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Fall Webworms

Welcome back to Ask a Naturalist: your own personal “Google” for information on all things natural on PEI! It seems like everyone is asking about these web-like masses appearing on trees and shrubs across the Island right now (Photo 1). These are the protective silk coverings of Fall Webworm caterpillars (Hyphantria cunea), a harmless native species.

Photo 1: Fall Webworm sign. The caterpillars create a sturdy silk web over the end of a branch and feed on the leaves inside. As the leaves are eaten, the caterpillars will expand the web to reach more food.

I understand why property owners could be concerned about the presence of these insects. A scary-looking web appears on your favourite tree or shrub; it’s filled with hungry caterpillars that set about eating all the leaves inside – that can’t be good, right?

It may look bad, but on a healthy tree it isn’t anything more than an aesthetic problem. Those leaves have fulfilled their purpose already, having turned sunlight into food for the plant all summer. They are nearing the end of their lifespan, and even complete defoliation of a healthy tree this time of year is unlikely to kill it. (If your tree is stressed for other reasons, that’s a different story). While Fall Webworms are around annually, it’s rare to have them on the same tree year after year, let alone on the same branch.

Fall Webworms may look ugly, but they rarely do any damage and can actually be beneficial. As a native insect, Fall Webworms are great food sources for our insect-eating birds including Chickadees, Flickers Jays, Robins, Sparrows, Vireos, Warblers, and Wrens, among others. They also contribute to nutrient cycling by breaking down leaves into finer forms of organic matter used by all sorts of organisms.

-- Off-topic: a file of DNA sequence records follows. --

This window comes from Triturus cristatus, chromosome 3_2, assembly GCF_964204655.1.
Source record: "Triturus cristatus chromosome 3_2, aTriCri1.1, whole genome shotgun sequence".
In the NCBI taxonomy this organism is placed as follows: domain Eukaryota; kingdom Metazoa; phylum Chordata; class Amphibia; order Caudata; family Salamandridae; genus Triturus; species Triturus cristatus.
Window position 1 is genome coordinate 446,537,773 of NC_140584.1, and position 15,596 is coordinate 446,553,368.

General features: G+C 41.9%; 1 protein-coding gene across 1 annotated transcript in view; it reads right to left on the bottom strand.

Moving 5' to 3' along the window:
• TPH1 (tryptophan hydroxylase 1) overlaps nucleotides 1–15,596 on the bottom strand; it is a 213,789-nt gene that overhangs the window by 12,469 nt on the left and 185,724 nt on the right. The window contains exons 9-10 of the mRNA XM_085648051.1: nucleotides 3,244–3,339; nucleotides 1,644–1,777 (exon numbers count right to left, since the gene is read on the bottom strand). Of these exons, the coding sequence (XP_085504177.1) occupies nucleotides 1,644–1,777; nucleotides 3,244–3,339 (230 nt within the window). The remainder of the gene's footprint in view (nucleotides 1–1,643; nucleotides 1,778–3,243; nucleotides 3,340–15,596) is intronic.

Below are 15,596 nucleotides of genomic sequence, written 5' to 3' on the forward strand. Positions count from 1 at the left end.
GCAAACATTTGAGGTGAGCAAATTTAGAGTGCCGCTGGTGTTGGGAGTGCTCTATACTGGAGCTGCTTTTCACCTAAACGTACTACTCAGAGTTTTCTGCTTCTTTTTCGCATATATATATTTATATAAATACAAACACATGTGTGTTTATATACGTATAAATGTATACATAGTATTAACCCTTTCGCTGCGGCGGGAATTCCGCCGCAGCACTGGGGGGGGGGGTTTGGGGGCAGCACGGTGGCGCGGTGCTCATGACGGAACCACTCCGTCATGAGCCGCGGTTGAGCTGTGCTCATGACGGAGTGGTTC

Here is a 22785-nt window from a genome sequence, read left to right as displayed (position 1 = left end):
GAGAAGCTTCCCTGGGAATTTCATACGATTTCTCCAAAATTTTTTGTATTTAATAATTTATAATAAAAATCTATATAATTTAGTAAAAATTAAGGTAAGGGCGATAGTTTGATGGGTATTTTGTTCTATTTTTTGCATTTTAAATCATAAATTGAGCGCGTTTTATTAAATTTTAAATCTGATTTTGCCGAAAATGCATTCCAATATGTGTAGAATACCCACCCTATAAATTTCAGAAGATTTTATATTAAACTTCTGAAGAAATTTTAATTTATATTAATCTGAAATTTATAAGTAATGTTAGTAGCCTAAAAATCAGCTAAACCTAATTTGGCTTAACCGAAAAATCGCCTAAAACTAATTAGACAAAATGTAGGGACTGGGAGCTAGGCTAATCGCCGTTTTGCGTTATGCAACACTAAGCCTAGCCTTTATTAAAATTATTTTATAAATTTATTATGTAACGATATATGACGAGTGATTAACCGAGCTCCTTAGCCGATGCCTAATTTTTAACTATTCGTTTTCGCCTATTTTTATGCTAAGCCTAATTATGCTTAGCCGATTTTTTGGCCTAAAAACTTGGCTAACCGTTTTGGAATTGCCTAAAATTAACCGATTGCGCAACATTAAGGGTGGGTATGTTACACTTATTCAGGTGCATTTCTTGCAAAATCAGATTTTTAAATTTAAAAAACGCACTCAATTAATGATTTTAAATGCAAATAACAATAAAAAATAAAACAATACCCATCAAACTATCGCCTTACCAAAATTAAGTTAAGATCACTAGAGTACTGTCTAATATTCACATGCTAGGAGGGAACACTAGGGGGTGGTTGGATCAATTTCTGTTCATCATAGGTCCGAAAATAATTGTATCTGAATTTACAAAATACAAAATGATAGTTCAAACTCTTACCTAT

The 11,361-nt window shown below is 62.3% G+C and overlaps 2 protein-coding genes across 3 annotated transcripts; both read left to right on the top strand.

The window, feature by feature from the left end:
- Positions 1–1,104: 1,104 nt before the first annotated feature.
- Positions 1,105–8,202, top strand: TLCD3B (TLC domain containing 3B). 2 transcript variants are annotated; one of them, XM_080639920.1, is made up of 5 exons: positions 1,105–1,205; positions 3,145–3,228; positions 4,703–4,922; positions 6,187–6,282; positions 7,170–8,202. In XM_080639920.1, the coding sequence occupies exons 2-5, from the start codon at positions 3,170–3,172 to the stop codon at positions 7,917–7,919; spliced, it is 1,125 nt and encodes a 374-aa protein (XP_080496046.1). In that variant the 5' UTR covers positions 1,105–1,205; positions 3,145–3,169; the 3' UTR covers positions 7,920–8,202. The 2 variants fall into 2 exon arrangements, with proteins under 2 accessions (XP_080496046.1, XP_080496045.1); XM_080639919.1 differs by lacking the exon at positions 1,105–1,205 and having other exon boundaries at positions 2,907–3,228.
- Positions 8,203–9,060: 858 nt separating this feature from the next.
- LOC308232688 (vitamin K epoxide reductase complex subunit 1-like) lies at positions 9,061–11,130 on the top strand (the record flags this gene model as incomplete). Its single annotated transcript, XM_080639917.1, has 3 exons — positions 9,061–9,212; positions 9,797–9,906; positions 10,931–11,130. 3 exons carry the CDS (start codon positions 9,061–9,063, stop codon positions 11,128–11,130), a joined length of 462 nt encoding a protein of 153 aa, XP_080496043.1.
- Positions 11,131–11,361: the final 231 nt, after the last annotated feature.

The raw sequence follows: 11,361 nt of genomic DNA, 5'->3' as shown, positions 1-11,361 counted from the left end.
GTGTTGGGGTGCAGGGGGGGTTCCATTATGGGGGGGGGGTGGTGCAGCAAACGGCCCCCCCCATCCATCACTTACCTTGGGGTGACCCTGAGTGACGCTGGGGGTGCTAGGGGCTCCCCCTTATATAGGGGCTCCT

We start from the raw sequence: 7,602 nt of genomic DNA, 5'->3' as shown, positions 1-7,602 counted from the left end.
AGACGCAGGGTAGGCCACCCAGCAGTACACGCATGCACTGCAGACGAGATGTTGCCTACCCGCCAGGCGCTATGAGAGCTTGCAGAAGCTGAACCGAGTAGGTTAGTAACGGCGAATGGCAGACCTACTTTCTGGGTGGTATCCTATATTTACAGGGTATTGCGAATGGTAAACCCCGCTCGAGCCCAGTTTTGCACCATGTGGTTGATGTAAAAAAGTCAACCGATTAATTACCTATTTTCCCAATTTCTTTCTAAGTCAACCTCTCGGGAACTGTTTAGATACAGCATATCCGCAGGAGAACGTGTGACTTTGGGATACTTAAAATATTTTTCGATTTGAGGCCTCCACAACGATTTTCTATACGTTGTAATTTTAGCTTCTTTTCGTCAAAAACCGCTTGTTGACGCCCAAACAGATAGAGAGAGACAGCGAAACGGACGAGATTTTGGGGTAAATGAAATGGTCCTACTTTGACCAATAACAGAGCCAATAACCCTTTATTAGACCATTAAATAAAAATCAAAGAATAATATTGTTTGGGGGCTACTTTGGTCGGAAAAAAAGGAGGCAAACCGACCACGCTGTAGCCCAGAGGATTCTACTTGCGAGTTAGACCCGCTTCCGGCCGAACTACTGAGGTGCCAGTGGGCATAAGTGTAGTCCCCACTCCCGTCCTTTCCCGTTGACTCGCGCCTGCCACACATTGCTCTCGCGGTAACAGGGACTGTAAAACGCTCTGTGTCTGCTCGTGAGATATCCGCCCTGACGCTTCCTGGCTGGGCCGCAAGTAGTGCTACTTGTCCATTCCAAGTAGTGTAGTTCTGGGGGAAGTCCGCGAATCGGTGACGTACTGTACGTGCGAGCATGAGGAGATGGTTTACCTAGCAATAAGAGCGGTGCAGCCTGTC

Photo 2: Fall Webworms may look ugly to you, but they are tasty treats for many local birds.

In my opinion, the biggest threat from Fall Webworms comes from well-meaning people trying to control them. Burning the webs on the tree has obvious risks to not only to the tree, but also to the surrounding vegetation (and possibly to the person doing the burning!). Chopping off the affected branch and burning it is a common solution, but every time you cut a tree you are opening a potential pathway for pests and disease. Spraying pesticides is not only unnecessary, it’s also a waste of time and money: those protective silk webs are hard to penetrate, and the product you use will just run down the outside of the web. If you feel you MUST remove the webs and caterpillars, you can do it manually with a rake, pole, or strong stream of water. A more wildlife-friendly option is to poke holes in the webs to make it easier for birds and other predators to get at the tasty caterpillars inside (Photo 2).

Within their protecting covering, Fall Webworms mature through several stages over a period of about six weeks. Once fully-grown, the caterpillars will leave the webbing and become pupae in cocoons under leaf litter or decaying vegetation, where they’ll overwinter. In late spring or early summer, they’ll emerge as adult Fall Webworm Moths which are usually all white and less than four centimetres (about 1.5 inches) long. During the summer, moths will mate, lay eggs that hatch into caterpillars, and the cycle starts over again.

As a final note, Fall Webworms are not the same as Tent Caterpillars (Malacomosa spp.) which appear in spring, or Gypsy Moths (Lymantria dispar dispar) which don’t form webs and have only been found in isolated pockets on the Island. On PEI, it’s traditional to call Webworms and Tent Caterpillars “Army Worms”, but those are a different species yet again (Spodoptera spp.) and don’t form webs.

If you have a question about PEI’s wild side, it’s likely others do too! So, follow me here or on Facebook, join the conversation, and Ask a Naturalist about PEI untamed!

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